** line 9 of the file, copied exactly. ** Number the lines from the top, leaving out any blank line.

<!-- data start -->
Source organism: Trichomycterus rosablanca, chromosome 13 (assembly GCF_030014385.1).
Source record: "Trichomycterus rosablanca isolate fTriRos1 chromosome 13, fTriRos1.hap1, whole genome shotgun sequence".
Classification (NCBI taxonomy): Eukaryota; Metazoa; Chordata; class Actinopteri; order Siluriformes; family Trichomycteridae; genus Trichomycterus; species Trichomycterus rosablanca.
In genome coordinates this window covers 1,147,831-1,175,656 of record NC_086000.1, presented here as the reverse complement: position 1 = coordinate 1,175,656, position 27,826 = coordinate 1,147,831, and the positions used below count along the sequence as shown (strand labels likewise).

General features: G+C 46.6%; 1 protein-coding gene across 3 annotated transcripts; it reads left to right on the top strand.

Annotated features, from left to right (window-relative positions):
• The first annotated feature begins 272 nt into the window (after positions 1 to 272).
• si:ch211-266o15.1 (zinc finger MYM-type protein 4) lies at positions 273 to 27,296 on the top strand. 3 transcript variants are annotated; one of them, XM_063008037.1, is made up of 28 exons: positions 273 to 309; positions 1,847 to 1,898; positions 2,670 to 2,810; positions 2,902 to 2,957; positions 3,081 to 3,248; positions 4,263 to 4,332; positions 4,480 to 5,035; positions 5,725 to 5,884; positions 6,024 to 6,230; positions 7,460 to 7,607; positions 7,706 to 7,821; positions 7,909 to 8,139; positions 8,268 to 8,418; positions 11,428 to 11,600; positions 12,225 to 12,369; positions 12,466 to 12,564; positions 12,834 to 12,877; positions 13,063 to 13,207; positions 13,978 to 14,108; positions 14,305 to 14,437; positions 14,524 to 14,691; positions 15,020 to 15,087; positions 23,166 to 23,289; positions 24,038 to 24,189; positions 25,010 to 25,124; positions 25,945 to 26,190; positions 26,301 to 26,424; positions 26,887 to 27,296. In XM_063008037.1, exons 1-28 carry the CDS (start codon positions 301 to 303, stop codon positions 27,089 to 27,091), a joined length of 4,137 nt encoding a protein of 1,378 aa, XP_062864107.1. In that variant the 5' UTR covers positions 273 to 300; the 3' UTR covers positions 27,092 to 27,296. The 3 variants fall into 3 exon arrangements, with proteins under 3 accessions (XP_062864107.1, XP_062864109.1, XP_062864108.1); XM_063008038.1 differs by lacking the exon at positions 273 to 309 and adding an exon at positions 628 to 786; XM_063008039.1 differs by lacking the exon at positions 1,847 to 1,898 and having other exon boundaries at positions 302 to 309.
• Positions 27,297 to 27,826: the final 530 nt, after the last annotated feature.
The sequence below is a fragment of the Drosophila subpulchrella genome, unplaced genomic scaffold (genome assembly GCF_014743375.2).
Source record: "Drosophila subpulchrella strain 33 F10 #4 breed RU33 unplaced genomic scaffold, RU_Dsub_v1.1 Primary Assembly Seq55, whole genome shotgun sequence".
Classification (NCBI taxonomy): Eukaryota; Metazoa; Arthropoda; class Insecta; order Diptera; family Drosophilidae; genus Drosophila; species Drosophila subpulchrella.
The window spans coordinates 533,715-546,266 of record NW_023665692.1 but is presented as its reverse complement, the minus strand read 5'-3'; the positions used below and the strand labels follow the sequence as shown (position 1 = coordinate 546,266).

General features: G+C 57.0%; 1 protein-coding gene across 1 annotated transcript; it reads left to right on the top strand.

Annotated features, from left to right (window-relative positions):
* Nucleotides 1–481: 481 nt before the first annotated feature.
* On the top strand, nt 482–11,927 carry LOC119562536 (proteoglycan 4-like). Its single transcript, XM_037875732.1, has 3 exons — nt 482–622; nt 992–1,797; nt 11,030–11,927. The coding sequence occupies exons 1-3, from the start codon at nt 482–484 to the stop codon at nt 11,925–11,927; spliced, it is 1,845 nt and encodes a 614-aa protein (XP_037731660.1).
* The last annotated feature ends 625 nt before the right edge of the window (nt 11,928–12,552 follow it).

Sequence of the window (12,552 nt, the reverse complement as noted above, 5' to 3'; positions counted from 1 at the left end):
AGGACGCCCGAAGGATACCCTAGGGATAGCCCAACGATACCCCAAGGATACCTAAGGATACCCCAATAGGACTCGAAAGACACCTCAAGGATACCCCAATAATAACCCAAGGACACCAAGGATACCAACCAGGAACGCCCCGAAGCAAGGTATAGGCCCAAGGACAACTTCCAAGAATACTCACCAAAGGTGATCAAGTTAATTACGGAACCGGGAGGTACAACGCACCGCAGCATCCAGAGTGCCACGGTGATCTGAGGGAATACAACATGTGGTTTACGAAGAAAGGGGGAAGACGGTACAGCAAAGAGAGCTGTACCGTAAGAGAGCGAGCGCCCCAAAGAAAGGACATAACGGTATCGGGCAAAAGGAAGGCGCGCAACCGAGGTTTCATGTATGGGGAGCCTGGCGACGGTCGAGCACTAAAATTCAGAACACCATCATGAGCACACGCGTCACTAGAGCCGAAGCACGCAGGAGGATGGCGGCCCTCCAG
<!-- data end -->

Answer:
• Positions 27,297 to 27,826: the final 530 nt, after the last annotated feature.